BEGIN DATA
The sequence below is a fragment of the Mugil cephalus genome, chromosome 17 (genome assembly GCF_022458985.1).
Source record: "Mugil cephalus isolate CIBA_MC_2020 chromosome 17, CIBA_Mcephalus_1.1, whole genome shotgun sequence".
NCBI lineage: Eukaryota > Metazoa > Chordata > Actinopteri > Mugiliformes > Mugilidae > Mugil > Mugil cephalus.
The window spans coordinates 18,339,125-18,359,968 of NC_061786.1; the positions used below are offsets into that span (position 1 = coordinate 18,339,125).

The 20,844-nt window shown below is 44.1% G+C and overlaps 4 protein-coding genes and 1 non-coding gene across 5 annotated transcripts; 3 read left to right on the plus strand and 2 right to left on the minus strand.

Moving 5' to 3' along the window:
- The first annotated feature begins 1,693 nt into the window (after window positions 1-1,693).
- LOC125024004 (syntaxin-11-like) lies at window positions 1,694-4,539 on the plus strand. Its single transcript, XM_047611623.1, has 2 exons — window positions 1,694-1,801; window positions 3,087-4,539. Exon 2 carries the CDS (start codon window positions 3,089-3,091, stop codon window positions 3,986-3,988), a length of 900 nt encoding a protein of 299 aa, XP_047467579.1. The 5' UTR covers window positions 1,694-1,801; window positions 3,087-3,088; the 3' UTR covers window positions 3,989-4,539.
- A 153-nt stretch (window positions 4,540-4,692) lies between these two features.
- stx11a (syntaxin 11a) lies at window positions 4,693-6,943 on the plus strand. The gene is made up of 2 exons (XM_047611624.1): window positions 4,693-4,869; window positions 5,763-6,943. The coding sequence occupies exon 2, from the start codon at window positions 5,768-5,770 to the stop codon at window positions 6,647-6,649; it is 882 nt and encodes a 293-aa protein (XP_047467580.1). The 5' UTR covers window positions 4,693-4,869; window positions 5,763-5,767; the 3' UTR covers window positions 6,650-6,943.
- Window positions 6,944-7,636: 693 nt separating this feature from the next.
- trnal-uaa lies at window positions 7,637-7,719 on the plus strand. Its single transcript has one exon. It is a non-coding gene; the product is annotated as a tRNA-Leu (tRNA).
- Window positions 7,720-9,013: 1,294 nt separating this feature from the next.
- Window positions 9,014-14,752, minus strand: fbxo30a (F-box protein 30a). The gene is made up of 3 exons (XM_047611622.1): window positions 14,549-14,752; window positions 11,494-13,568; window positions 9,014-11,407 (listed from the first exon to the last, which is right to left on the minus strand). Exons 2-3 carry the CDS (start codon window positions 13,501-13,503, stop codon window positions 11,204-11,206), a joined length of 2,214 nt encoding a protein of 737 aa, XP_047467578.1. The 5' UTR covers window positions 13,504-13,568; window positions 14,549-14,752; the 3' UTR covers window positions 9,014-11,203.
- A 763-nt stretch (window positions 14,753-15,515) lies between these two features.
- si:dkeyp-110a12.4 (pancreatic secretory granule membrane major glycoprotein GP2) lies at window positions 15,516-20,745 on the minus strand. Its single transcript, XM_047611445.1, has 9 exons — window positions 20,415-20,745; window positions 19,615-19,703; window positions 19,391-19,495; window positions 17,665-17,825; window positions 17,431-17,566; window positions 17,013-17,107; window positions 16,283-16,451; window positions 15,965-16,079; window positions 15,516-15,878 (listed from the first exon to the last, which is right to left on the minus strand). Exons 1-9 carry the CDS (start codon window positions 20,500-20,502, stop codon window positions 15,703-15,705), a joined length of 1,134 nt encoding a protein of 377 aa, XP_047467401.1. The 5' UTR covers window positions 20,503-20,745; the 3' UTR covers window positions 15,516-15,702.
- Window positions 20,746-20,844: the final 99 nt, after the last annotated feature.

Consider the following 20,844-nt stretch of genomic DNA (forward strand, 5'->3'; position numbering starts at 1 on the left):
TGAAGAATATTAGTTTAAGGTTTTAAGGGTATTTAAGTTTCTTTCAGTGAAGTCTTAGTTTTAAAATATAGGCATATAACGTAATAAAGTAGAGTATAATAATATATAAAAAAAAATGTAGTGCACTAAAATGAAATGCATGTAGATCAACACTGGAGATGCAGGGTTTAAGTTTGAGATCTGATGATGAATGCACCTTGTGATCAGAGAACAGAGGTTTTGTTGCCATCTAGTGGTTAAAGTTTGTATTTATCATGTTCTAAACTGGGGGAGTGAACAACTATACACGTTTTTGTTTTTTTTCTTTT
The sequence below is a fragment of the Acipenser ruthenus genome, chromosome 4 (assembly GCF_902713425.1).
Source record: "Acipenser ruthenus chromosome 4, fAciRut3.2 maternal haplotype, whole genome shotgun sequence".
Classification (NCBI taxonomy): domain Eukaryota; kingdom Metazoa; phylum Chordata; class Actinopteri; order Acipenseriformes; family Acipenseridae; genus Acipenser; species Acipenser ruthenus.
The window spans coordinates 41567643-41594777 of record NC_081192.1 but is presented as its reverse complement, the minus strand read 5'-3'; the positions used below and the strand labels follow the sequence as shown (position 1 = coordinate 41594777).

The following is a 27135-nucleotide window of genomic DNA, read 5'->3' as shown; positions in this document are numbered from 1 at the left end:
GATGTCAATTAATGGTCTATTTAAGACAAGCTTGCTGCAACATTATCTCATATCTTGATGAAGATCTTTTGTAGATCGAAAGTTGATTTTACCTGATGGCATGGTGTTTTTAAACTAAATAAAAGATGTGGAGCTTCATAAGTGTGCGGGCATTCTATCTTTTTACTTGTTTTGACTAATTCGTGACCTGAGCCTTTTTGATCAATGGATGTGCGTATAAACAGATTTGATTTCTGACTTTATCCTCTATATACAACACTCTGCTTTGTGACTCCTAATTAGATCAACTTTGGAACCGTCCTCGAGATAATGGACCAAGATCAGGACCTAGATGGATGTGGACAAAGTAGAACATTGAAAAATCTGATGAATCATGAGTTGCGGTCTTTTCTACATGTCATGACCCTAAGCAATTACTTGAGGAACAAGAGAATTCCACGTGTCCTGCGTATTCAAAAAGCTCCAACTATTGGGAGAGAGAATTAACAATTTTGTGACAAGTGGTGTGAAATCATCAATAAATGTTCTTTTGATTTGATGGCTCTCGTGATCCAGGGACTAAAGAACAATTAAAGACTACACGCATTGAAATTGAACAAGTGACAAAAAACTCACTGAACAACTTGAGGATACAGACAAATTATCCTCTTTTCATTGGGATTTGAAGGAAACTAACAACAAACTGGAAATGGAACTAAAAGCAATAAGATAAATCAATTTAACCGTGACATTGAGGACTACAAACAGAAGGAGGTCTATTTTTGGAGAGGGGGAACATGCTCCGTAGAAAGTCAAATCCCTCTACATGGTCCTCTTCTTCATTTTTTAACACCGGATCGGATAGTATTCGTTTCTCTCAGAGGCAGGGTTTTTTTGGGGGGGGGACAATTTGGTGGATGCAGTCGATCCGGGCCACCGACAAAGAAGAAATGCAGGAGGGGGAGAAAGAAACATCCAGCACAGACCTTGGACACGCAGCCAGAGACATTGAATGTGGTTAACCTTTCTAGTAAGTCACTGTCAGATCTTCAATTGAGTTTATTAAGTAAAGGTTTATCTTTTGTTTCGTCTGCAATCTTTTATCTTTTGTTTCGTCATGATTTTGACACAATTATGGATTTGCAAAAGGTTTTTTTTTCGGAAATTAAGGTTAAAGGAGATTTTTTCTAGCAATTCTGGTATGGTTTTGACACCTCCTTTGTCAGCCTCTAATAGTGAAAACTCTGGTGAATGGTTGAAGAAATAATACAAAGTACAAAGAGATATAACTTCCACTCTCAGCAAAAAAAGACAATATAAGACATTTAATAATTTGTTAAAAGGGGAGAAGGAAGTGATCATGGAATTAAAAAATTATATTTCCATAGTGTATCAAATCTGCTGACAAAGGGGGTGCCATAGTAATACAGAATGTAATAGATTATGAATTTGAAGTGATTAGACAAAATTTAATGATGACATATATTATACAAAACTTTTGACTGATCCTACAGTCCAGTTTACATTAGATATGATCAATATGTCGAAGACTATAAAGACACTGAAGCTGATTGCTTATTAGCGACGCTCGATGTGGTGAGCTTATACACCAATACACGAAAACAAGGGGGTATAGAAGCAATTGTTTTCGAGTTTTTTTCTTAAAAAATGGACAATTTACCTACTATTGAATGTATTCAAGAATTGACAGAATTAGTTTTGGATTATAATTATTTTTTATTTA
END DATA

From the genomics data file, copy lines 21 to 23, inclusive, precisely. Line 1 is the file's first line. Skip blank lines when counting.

Source record: "Acipenser ruthenus chromosome 4, fAciRut3.2 maternal haplotype, whole genome shotgun sequence".
Classification (NCBI taxonomy): domain Eukaryota; kingdom Metazoa; phylum Chordata; class Actinopteri; order Acipenseriformes; family Acipenseridae; genus Acipenser; species Acipenser ruthenus.
The window spans coordinates 41567643-41594777 of record NC_081192.1 but is presented as its reverse complement, the minus strand read 5'-3'; the positions used below and the strand labels follow the sequence as shown (position 1 = coordinate 41594777).